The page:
The creators of Ameca say it is designed as a “platform for the development of future robotics technologies,” offering companies the opportunity to “develop and showcase their best machine learning interactions.”




Commenters share their amazement at Ameca's strangely lifelike answers to questions

Commenters share their amazement at Ameca’s strangely lifelike answers to questions

Engineered Arts developed the mechanics that create the robot’s uniquely expressive facial movements and the software that powers them, but Ameca’s speech is provided by a different algorithm.

Ameca uses a large language model such as ChatGPT-3.5 or the recently released ChatGPT-4 to generate convincing human responses.

The robot’s reference to simulating scenarios in its head could well be a reference to the machine learning algorithm it works with.

AIs are able to train themselves on a specific data set and automatically adjust the algorithm to better recognize patterns and achieve set goals.

For example, Alpha Zero, the gaming algorithm developed by Google’s DeepMind, learned to play chess by playing millions of games against itself.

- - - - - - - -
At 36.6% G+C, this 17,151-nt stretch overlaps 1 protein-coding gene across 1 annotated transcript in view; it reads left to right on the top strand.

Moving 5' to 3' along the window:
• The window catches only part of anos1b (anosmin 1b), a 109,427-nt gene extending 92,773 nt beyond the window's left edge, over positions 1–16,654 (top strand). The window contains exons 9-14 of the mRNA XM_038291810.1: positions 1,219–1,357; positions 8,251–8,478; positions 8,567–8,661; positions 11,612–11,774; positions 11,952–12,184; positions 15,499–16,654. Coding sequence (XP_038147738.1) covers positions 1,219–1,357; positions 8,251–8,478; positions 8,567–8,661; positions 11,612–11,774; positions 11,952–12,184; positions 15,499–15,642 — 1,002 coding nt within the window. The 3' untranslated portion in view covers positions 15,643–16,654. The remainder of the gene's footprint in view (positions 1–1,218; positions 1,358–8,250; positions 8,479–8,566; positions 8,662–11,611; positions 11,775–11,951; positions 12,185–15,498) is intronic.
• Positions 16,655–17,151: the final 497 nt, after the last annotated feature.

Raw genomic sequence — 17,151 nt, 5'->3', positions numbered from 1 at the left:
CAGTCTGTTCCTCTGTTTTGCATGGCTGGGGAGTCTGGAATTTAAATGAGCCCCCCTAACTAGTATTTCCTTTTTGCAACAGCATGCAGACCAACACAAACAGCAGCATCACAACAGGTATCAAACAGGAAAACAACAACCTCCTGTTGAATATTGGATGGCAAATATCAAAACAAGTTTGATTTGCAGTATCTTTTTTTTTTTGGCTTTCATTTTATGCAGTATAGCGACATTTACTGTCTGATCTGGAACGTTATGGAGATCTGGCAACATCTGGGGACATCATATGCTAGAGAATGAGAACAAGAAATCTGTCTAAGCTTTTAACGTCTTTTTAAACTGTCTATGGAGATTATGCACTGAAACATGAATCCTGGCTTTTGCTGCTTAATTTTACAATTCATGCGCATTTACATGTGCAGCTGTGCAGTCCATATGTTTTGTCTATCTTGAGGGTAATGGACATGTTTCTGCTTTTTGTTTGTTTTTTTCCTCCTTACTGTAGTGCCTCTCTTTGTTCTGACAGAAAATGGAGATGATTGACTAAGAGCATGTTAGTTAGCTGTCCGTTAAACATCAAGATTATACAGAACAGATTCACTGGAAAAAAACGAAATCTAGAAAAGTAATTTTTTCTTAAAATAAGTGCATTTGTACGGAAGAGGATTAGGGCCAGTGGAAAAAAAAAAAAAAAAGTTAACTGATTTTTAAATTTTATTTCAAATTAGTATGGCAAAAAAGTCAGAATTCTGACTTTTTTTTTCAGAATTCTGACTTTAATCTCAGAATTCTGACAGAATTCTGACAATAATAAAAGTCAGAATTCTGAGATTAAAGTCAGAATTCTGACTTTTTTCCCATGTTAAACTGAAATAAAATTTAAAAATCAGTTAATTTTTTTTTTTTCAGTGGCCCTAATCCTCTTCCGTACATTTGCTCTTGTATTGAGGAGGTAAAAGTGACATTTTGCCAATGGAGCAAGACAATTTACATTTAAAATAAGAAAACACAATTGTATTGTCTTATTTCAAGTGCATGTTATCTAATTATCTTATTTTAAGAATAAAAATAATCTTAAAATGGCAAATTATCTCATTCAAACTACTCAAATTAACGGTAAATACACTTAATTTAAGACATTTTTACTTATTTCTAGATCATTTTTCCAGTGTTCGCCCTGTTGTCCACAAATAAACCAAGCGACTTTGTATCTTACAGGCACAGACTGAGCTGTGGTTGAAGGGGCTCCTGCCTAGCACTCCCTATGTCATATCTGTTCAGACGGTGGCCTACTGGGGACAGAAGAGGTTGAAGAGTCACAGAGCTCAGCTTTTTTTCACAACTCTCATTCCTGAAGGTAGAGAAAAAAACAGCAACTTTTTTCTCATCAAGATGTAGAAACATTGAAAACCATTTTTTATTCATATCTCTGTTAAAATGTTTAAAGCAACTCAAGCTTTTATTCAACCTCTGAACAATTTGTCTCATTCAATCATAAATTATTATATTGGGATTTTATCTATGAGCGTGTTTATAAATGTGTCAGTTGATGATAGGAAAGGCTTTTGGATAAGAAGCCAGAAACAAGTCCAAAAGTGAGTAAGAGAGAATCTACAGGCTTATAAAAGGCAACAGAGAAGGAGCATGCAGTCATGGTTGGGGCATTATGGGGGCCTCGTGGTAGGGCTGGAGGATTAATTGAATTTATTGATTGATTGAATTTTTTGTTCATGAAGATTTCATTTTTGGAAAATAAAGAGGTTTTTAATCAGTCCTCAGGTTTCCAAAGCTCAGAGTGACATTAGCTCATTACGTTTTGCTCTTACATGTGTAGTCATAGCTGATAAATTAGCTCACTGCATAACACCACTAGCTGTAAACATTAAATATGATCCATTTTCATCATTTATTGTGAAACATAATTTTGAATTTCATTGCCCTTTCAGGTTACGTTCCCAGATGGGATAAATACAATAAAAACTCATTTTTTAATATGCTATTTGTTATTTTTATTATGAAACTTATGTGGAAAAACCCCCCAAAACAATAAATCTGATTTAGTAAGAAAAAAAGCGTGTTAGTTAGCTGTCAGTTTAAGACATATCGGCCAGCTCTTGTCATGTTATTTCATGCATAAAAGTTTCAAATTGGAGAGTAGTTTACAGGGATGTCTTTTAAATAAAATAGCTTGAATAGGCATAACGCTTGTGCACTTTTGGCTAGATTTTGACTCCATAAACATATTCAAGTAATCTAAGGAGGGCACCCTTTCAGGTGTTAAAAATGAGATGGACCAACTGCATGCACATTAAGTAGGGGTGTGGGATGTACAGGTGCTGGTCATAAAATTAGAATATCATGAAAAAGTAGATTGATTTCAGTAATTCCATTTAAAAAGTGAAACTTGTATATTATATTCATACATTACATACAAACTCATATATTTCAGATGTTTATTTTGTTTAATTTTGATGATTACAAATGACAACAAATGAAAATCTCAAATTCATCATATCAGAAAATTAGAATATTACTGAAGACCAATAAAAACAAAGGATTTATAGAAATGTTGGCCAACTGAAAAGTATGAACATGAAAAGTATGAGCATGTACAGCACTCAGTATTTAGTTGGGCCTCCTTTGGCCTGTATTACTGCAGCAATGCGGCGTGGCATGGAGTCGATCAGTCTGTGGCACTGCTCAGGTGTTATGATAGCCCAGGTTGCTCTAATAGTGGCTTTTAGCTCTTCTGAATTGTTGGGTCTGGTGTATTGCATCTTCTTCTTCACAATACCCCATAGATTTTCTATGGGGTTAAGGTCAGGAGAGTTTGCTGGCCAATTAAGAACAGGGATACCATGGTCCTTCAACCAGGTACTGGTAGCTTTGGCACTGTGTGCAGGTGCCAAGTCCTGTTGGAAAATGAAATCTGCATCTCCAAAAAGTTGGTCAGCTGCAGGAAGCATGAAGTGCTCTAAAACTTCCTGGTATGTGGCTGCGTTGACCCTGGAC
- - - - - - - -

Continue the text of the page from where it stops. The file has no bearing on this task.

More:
Using this technique, Alpha Zero goes from learning the rules of chess to defeating another champion chess program in just four hours.

It might be exactly this kind of iterative self-learning that Ameca is referring to when he says his daydreams help him learn more about the world.

This isn’t the first time Ameca’s reactions have sparked a discussion about science fiction, as she previously shared her impressions of the film Blade Runner, based on the novel by Philip K. Dick.

The lines chosen by Ameca were spoken in the film by the murderous android Roy Batty, played by Rutger Hauer, the leader of a group of renegade humanoid robots.

“All these moments will be lost in time, like tears in the rain,” Ameca said, citing the 1982 sci-fi film as dramatic music in the background.

While Ameca’s performance may not have been entirely Oscar-worthy, the results are still pretty impressive.